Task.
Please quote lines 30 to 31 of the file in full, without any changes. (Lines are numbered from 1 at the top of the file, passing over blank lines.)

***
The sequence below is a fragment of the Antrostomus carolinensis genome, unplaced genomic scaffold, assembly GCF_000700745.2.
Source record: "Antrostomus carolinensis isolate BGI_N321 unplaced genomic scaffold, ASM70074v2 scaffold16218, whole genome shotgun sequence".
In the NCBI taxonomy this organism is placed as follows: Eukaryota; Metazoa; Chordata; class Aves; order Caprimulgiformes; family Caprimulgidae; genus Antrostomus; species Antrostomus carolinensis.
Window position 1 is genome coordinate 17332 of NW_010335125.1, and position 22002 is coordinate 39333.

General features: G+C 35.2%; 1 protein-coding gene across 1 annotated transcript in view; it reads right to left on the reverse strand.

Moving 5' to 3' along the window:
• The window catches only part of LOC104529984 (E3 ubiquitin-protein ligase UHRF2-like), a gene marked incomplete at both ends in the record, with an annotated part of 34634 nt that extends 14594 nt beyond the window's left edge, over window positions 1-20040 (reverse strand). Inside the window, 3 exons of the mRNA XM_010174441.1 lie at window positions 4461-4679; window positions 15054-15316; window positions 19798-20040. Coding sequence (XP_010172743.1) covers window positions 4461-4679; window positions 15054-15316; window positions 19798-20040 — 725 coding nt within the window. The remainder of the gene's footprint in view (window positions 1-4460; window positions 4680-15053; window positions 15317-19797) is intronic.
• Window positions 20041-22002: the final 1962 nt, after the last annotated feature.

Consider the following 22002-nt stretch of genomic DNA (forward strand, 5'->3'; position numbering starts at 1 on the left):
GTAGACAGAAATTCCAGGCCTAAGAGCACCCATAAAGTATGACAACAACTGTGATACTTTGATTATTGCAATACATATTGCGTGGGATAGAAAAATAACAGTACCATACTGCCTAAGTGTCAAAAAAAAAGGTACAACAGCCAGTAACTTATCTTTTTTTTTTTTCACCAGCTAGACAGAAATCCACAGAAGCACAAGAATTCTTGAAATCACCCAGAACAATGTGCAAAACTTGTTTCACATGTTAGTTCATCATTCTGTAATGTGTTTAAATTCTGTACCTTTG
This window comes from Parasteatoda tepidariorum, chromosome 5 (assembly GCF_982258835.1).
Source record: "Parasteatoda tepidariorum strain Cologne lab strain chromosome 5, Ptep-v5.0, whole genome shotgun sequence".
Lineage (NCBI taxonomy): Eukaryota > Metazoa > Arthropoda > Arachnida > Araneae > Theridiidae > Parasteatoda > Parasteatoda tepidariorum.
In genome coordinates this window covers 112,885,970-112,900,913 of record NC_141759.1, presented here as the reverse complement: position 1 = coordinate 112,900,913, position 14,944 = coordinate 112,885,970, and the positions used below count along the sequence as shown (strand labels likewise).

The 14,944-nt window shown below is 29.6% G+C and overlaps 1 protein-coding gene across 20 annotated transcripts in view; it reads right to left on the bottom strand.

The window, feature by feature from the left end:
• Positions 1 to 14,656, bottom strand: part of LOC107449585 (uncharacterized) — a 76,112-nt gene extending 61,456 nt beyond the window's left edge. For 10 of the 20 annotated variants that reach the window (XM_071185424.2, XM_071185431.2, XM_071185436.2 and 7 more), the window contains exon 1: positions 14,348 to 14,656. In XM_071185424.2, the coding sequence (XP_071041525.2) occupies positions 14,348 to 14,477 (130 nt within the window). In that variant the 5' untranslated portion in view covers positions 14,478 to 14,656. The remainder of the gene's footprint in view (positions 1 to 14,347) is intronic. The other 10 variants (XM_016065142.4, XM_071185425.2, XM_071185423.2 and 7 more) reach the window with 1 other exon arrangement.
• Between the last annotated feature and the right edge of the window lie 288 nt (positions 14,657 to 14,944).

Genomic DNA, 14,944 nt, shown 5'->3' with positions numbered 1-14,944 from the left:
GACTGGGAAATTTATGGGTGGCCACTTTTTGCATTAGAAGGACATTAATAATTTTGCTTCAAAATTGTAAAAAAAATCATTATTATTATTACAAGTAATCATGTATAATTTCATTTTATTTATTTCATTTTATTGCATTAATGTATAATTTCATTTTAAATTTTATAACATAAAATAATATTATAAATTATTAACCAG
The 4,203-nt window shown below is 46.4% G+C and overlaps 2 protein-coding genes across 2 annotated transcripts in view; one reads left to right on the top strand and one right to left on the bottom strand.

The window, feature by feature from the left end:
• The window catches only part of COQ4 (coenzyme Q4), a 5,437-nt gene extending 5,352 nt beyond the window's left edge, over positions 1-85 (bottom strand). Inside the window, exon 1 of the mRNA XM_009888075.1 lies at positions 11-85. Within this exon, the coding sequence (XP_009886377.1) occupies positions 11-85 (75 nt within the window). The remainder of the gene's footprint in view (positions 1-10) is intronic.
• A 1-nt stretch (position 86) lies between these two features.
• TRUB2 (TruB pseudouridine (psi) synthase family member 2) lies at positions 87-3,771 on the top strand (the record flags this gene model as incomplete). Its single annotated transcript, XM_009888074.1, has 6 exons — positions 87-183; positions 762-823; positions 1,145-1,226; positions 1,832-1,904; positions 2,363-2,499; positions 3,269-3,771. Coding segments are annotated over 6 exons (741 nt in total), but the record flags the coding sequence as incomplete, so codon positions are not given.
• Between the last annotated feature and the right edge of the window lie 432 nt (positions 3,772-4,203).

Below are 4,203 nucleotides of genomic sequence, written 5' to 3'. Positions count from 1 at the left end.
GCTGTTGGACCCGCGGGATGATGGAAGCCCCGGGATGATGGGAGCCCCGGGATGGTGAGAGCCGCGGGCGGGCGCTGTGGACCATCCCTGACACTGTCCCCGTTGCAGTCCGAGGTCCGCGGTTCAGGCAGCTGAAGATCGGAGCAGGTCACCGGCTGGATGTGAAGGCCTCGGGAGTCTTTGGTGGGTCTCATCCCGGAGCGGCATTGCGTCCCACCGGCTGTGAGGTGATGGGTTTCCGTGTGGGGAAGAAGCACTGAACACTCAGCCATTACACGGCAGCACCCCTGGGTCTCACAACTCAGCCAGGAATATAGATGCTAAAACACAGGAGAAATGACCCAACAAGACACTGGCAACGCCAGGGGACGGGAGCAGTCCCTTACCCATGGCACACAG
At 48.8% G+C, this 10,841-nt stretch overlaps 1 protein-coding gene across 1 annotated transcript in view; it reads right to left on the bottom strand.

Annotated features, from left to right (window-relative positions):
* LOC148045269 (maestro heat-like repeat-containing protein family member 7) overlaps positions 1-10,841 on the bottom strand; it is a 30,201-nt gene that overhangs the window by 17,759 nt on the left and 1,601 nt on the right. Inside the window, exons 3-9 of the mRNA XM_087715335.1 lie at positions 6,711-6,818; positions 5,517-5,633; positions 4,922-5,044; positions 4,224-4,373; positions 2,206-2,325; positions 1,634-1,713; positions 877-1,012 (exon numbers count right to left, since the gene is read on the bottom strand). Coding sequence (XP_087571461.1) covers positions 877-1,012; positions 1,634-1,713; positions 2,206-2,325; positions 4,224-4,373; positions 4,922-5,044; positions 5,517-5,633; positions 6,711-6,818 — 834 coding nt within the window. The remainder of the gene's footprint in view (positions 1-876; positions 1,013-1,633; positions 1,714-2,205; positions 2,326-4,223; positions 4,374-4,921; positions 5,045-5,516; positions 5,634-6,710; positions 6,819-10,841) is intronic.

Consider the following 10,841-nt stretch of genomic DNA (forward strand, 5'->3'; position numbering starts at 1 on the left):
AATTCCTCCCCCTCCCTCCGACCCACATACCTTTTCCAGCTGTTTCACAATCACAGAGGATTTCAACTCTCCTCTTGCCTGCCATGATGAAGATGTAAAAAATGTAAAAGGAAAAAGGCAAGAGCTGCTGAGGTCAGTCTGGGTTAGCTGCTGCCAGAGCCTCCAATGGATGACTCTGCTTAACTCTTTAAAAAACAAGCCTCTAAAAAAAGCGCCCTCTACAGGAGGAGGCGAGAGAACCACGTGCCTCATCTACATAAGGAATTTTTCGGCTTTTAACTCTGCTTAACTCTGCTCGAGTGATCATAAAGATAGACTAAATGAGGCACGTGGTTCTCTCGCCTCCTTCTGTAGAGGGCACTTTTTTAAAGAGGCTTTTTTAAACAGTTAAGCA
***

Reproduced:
Annotated features, from left to right (window-relative positions):
* LOC148045269 (maestro heat-like repeat-containing protein family member 7) overlaps positions 1-10,841 on the bottom strand; it is a 30,201-nt gene that overhangs the window by 17,759 nt on the left and 1,601 nt on the right. Inside the window, exons 3-9 of the mRNA XM_087715335.1 lie at positions 6,711-6,818; positions 5,517-5,633; positions 4,922-5,044; positions 4,224-4,373; positions 2,206-2,325; positions 1,634-1,713; positions 877-1,012 (exon numbers count right to left, since the gene is read on the bottom strand). Coding sequence (XP_087571461.1) covers positions 877-1,012; positions 1,634-1,713; positions 2,206-2,325; positions 4,224-4,373; positions 4,922-5,044; positions 5,517-5,633; positions 6,711-6,818 — 834 coding nt within the window. The remainder of the gene's footprint in view (positions 1-876; positions 1,013-1,633; positions 1,714-2,205; positions 2,326-4,223; positions 4,374-4,921; positions 5,045-5,516; positions 5,634-6,710; positions 6,819-10,841) is intronic.